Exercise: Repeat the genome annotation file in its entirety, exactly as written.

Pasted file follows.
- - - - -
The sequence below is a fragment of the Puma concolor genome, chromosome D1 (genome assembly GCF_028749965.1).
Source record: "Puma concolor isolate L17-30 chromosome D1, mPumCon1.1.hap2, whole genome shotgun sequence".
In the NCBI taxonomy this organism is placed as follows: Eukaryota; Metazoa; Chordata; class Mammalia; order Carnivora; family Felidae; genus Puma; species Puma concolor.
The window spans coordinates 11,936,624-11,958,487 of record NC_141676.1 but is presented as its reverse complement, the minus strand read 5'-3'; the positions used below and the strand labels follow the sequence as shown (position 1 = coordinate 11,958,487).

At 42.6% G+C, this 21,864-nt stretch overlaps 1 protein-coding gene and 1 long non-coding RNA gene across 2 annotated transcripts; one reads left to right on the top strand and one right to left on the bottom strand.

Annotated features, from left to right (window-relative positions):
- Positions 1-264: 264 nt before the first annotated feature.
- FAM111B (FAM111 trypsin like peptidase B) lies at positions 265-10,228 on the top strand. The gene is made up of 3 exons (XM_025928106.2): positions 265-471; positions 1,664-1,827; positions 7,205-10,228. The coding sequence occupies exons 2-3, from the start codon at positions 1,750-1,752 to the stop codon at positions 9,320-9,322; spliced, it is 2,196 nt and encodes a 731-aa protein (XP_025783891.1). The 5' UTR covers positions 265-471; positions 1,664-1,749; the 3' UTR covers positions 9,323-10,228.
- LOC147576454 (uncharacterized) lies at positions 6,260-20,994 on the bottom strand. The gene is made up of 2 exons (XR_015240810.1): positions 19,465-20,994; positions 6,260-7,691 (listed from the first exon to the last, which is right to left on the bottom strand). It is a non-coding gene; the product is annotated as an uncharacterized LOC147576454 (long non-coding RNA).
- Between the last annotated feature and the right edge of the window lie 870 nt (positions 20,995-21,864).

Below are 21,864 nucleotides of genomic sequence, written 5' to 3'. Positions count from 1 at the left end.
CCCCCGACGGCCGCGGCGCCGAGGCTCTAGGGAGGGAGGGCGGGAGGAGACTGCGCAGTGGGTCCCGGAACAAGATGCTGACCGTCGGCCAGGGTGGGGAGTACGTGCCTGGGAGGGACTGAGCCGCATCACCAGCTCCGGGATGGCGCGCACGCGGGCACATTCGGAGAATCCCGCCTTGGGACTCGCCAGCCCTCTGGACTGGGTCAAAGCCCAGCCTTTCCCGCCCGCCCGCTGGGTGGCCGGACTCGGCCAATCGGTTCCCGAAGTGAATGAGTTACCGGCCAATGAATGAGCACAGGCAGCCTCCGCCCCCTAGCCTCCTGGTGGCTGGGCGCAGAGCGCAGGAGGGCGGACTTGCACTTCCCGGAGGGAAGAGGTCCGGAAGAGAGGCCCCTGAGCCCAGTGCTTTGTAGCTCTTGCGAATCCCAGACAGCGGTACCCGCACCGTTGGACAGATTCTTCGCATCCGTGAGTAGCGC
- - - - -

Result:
The sequence below is a fragment of the Puma concolor genome, chromosome D1 (genome assembly GCF_028749965.1).
Source record: "Puma concolor isolate L17-30 chromosome D1, mPumCon1.1.hap2, whole genome shotgun sequence".
In the NCBI taxonomy this organism is placed as follows: Eukaryota; Metazoa; Chordata; class Mammalia; order Carnivora; family Felidae; genus Puma; species Puma concolor.
The window spans coordinates 11,936,624-11,958,487 of record NC_141676.1 but is presented as its reverse complement, the minus strand read 5'-3'; the positions used below and the strand labels follow the sequence as shown (position 1 = coordinate 11,958,487).

At 42.6% G+C, this 21,864-nt stretch overlaps 1 protein-coding gene and 1 long non-coding RNA gene across 2 annotated transcripts; one reads left to right on the top strand and one right to left on the bottom strand.

Annotated features, from left to right (window-relative positions):
- Positions 1-264: 264 nt before the first annotated feature.
- FAM111B (FAM111 trypsin like peptidase B) lies at positions 265-10,228 on the top strand. The gene is made up of 3 exons (XM_025928106.2): positions 265-471; positions 1,664-1,827; positions 7,205-10,228. The coding sequence occupies exons 2-3, from the start codon at positions 1,750-1,752 to the stop codon at positions 9,320-9,322; spliced, it is 2,196 nt and encodes a 731-aa protein (XP_025783891.1). The 5' UTR covers positions 265-471; positions 1,664-1,749; the 3' UTR covers positions 9,323-10,228.
- LOC147576454 (uncharacterized) lies at positions 6,260-20,994 on the bottom strand. The gene is made up of 2 exons (XR_015240810.1): positions 19,465-20,994; positions 6,260-7,691 (listed from the first exon to the last, which is right to left on the bottom strand). It is a non-coding gene; the product is annotated as an uncharacterized LOC147576454 (long non-coding RNA).
- Between the last annotated feature and the right edge of the window lie 870 nt (positions 20,995-21,864).

Below are 21,864 nucleotides of genomic sequence, written 5' to 3'. Positions count from 1 at the left end.
CCCCCGACGGCCGCGGCGCCGAGGCTCTAGGGAGGGAGGGCGGGAGGAGACTGCGCAGTGGGTCCCGGAACAAGATGCTGACCGTCGGCCAGGGTGGGGAGTACGTGCCTGGGAGGGACTGAGCCGCATCACCAGCTCCGGGATGGCGCGCACGCGGGCACATTCGGAGAATCCCGCCTTGGGACTCGCCAGCCCTCTGGACTGGGTCAAAGCCCAGCCTTTCCCGCCCGCCCGCTGGGTGGCCGGACTCGGCCAATCGGTTCCCGAAGTGAATGAGTTACCGGCCAATGAATGAGCACAGGCAGCCTCCGCCCCCTAGCCTCCTGGTGGCTGGGCGCAGAGCGCAGGAGGGCGGACTTGCACTTCCCGGAGGGAAGAGGTCCGGAAGAGAGGCCCCTGAGCCCAGTGCTTTGTAGCTCTTGCGAATCCCAGACAGCGGTACCCGCACCGTTGGACAGATTCTTCGCATCCGTGAGTAGCGC